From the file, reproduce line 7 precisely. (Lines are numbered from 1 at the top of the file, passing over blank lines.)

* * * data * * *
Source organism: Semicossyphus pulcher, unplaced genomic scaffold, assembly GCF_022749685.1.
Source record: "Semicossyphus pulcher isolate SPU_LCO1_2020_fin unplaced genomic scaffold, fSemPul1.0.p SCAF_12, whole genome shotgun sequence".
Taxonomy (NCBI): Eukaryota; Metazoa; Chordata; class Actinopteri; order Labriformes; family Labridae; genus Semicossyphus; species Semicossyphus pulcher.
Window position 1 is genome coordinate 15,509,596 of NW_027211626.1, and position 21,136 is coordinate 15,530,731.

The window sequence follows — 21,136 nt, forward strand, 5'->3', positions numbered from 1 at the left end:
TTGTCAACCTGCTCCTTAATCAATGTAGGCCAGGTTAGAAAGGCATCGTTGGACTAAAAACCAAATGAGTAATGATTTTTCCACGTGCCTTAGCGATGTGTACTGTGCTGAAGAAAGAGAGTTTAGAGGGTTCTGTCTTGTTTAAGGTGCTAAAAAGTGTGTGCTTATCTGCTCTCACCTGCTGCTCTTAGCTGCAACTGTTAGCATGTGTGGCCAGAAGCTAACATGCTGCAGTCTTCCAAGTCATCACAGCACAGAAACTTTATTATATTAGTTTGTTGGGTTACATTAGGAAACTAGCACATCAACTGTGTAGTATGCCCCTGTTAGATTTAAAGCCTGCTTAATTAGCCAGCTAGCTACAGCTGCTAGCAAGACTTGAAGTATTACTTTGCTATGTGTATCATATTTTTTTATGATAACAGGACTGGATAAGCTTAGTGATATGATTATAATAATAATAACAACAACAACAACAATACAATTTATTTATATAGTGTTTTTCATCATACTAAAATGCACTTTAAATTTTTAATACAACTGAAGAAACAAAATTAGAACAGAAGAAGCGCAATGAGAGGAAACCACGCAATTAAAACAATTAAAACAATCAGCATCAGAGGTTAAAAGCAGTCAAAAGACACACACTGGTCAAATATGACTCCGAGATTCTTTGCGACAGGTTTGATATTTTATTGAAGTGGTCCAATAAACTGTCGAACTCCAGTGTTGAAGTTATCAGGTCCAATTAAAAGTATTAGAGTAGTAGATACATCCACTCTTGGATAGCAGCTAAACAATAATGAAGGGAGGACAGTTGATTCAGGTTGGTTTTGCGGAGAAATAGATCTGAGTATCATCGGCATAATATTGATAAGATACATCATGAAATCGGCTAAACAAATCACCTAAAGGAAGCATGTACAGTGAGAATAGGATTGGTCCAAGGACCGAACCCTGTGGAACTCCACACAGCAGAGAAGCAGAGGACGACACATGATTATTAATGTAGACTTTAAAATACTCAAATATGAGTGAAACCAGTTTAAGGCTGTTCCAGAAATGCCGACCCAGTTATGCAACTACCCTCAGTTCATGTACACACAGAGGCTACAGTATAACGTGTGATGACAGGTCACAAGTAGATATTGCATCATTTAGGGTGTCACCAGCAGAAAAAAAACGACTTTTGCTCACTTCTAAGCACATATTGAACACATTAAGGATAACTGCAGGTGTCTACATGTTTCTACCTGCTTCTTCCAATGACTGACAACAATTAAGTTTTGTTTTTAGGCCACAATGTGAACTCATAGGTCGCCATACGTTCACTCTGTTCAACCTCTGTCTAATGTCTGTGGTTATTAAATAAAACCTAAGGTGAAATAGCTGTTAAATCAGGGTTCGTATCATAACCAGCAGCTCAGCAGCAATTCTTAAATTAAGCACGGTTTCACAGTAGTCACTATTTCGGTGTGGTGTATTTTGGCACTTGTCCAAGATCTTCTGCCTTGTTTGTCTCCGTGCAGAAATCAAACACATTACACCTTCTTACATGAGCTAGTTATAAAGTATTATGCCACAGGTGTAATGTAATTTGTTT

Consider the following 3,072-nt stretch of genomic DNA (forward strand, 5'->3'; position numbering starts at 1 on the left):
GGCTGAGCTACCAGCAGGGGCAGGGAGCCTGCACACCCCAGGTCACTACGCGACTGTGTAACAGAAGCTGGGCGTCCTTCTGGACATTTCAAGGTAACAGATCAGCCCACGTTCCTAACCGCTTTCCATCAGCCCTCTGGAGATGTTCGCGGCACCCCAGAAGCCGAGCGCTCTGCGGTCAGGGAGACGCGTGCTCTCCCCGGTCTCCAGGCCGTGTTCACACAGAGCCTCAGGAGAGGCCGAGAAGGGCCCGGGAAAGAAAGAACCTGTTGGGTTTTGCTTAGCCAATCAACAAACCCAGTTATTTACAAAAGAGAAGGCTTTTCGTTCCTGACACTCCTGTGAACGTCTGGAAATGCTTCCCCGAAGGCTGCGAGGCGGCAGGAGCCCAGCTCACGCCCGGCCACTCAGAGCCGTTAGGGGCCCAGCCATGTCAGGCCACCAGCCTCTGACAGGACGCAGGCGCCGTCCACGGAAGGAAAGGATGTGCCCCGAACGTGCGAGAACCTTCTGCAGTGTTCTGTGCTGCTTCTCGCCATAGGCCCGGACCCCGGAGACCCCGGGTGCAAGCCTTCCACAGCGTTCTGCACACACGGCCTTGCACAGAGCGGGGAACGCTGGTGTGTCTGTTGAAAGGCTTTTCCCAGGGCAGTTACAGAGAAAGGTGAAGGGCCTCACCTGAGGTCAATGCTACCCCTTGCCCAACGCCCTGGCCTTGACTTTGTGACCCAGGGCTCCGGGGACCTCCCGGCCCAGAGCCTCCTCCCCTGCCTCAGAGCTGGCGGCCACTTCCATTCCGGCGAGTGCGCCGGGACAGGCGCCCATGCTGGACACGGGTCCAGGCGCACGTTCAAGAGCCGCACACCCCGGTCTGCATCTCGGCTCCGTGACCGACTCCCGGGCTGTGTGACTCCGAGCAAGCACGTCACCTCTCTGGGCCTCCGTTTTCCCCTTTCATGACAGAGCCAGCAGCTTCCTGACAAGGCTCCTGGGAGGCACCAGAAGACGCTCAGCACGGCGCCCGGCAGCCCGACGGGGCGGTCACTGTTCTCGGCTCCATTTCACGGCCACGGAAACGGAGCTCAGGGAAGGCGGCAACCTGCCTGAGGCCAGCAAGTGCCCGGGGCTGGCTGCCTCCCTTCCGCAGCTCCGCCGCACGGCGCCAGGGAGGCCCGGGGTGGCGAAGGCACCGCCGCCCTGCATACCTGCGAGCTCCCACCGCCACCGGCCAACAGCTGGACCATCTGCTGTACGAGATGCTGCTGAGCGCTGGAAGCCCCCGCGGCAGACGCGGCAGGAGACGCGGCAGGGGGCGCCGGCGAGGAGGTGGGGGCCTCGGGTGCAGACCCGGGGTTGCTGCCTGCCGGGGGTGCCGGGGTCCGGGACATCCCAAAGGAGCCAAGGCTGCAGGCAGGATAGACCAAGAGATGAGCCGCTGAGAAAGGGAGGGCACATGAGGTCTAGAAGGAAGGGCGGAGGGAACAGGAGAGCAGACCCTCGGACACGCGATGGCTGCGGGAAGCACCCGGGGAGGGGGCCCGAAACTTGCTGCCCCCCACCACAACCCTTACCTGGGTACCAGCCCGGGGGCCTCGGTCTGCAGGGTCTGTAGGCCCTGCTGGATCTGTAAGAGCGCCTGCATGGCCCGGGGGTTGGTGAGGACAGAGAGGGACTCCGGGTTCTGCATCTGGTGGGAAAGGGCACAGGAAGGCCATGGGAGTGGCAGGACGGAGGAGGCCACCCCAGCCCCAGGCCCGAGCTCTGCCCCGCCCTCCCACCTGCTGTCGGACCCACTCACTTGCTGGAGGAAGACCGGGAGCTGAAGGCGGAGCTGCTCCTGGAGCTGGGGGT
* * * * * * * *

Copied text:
Consider the following 3,072-nt stretch of genomic DNA (forward strand, 5'->3'; position numbering starts at 1 on the left):